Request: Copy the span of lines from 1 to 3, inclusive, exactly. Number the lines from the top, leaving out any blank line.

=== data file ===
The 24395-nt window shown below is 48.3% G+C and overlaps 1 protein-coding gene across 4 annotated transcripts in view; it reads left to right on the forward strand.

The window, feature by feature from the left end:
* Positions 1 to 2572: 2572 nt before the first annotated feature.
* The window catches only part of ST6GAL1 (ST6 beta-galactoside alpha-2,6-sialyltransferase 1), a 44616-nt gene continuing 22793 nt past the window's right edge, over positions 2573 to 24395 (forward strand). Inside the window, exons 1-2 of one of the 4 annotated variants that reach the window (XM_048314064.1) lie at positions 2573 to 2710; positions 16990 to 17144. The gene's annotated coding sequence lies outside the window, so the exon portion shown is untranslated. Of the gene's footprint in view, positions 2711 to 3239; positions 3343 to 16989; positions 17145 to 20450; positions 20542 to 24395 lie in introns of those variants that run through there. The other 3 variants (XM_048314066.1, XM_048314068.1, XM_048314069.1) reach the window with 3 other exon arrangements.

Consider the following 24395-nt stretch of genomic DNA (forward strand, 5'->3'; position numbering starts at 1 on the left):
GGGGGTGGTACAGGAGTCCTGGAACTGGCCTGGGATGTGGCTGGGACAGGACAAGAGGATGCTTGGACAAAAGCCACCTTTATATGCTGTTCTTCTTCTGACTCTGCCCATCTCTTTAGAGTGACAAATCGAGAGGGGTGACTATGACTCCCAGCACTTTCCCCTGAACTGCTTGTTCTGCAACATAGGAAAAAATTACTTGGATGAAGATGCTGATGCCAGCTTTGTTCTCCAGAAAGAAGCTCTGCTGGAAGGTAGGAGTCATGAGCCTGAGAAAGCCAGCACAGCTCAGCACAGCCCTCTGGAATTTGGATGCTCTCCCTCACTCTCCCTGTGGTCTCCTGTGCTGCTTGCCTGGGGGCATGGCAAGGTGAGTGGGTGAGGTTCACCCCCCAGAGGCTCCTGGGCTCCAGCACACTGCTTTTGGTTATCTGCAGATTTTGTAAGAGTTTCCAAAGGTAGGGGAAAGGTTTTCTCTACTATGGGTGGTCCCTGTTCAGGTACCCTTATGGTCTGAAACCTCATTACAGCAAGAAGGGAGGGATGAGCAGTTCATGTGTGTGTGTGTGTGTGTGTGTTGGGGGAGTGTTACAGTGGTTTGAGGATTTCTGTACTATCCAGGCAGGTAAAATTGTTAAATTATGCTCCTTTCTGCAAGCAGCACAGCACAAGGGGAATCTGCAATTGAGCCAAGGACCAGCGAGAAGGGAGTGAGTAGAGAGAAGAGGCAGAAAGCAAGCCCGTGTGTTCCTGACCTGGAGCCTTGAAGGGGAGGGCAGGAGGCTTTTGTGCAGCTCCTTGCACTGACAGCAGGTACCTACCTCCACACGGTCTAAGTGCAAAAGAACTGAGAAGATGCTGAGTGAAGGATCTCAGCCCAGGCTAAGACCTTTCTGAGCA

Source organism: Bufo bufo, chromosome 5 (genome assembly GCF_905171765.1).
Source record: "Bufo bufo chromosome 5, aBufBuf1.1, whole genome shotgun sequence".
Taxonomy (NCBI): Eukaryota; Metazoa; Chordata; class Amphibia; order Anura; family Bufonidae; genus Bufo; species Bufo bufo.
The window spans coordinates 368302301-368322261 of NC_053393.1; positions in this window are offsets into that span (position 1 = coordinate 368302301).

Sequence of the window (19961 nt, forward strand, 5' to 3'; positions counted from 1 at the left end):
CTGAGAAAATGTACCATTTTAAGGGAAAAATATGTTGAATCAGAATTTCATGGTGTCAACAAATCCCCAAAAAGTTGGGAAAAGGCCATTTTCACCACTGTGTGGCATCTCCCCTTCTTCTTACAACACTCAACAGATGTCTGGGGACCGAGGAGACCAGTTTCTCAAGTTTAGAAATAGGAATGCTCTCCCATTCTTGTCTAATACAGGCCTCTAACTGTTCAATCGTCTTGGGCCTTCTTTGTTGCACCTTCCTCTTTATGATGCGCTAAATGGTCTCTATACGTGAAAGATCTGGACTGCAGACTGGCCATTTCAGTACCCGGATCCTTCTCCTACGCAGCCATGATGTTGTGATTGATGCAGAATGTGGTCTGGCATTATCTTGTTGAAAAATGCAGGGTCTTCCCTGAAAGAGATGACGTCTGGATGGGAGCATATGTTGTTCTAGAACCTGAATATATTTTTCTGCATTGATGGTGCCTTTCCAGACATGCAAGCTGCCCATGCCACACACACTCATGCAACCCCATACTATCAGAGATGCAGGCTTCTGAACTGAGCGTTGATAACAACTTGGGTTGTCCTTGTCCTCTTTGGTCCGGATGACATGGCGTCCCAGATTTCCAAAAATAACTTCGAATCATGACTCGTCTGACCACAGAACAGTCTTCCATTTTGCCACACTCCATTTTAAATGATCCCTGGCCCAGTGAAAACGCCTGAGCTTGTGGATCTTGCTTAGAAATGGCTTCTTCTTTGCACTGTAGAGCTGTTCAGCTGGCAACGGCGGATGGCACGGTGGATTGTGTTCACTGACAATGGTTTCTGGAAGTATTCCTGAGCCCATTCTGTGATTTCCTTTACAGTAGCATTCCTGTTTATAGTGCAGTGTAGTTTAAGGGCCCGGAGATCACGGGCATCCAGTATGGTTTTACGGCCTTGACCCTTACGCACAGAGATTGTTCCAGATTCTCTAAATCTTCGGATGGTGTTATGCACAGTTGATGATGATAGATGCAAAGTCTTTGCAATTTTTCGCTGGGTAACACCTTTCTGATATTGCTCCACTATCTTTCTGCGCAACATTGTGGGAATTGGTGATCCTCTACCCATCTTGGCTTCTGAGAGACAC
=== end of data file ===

The 24395-nt window shown below is 48.3% G+C and overlaps 1 protein-coding gene across 4 annotated transcripts in view; it reads left to right on the forward strand.

The window, feature by feature from the left end:
* Positions 1 to 2572: 2572 nt before the first annotated feature.